Numbers 36. Report of Colonel Thomas F. McCoy, One hundred and seventh Pennsylvania Infantry, First Brigade, of operations August 17-31, including engagement at Thoroughfare Gap and battle of Bull Run.
HDQRS. ONE HUNDRED AND SEVENTH Regiment PA. VOLS.,
Camp near Mercerville, Md., October 8, 1862.
GENERAL: For your information I would respectfully present the following report of the operations of the One hundred and seventh Regiment Pennsylvania Volunteers while under my command in the Army of Virginia, terminating on the 31st day of August, 1862:
Having advanced to the line of the Rapidan August 17, 1862, near to the overwhelming columns of the enemy, the counter-movement in the direction of the Rappahannock began on the following day, August 18, 1862. After undergoing most tedious and fatiguing marches the north bank of that river at the railroad station was reached on the night of August 19. On the following day (20th) the enemy appeared in front from the direction of Culpeper, supposed to be in great force. During this and the two succeeding days and nights and the next day (the 23rd) until 10 o'clock in the forenoon we were under arms and in line of battle, supporting the batteries in our immediate front, and although much exposed during the various artillery engagements, the casualties were few. Continuing the march toward Warrenton and passing three days near the lines of the enemy in the vicinity of the White Sulphur Springs and village of Waterloo, during which time almost constant artillery skirmishing was going on, your brigade, with the division (Ricketts'), directed its march on the night of the 27th for Thoroughfare Gap, via Hay Market, where it arrived in the afternoon of the 28th and was almost immediately advanced against the enemy, said to be Longstreet's corps, on its way to the support of Jackson, then understood to be engaged with a part of our army near Manassas.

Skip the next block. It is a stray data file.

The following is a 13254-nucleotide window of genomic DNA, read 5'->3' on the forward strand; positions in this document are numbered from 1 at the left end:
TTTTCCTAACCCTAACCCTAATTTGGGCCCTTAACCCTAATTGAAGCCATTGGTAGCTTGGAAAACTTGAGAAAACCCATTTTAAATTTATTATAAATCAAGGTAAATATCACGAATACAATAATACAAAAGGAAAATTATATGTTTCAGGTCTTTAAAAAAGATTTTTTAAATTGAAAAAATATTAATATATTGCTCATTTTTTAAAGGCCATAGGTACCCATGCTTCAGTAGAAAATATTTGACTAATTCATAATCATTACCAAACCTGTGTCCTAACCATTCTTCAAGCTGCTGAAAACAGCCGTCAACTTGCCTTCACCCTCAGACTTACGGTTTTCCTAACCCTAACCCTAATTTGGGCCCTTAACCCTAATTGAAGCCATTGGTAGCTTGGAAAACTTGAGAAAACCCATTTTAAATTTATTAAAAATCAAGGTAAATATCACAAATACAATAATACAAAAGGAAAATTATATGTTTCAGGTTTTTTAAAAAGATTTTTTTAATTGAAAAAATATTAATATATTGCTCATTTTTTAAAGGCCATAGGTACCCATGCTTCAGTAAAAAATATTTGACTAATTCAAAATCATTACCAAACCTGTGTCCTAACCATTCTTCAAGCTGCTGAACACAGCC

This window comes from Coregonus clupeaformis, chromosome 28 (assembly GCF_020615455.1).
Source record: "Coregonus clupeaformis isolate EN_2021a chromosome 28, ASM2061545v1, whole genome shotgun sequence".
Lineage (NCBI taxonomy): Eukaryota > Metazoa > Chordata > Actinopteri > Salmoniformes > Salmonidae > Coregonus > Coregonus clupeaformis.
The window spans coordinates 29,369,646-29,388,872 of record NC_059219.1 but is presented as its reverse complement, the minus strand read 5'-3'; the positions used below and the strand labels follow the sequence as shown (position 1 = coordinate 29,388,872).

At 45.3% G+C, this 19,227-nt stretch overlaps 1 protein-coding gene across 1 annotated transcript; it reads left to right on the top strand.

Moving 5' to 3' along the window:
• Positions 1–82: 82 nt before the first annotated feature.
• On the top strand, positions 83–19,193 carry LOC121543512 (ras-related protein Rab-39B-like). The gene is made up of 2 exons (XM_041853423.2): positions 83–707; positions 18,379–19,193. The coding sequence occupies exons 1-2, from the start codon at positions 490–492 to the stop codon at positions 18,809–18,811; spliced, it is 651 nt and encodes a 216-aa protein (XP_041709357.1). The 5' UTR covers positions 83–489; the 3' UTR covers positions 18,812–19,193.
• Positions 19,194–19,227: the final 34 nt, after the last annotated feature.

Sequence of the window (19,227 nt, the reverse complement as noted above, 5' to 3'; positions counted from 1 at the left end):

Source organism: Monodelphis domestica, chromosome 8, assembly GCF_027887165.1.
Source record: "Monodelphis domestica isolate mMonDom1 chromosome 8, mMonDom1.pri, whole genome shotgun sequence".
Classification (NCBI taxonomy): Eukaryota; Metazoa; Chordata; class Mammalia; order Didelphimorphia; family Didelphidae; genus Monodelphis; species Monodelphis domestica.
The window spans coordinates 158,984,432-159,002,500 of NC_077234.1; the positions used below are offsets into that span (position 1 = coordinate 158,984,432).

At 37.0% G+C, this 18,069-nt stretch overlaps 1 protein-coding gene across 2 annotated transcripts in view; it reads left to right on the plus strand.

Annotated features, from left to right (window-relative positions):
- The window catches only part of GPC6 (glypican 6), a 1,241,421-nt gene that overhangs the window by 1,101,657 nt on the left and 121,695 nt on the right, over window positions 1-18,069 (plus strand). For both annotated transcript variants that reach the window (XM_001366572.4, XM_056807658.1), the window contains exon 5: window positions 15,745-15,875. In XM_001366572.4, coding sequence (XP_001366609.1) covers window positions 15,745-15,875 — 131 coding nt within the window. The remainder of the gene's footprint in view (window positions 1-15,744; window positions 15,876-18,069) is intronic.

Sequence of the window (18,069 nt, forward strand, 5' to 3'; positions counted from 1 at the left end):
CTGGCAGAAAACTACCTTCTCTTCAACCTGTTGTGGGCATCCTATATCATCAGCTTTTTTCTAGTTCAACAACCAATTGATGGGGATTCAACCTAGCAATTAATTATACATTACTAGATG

Immediately on coming up to your position on the field your order was given to advance with the One hundred and seventh to the support of Captain Thompson's battery on the right of the line and to protect the line of railroad in that quarter of the field. During the progress of the action this battery was removed to the left of the road leading into the Gap, when your order was received to rejoin the brigade, then near that point. The action had become during these movements very spirited and the enemy's skirmishers were being driven into the Gap and up the mountain on both sides. Meeting you on the road near one of the advanced batteries your ordered me to advance the regiment to the summit of the ridge on the right. This movement was promptly executed and partly under your own observation and the different members of your staff, Captain Duryea and Lieutenants Neill, Starks, and Kenney, through whom I received frequent communications from you during the afternoon. Being on the ridge, we were soon after joined by the Ninety-seventh, One hundred and fourth, and One hundred and fifth New York Regiments, which, with the One hundred and seventh Pennsylvania Volunteers, compose your brigade, and remained in support of Captain Matthews' Pennsylvania battery until the enemy were driven, as I believe, far into the Gap, when the division, having performed the duty assigned it-darkness approaching, and being in danger of large forces of the enemy flanking our small force-(being Ricketts' division only) withdrew, via Hay Market, in the direction of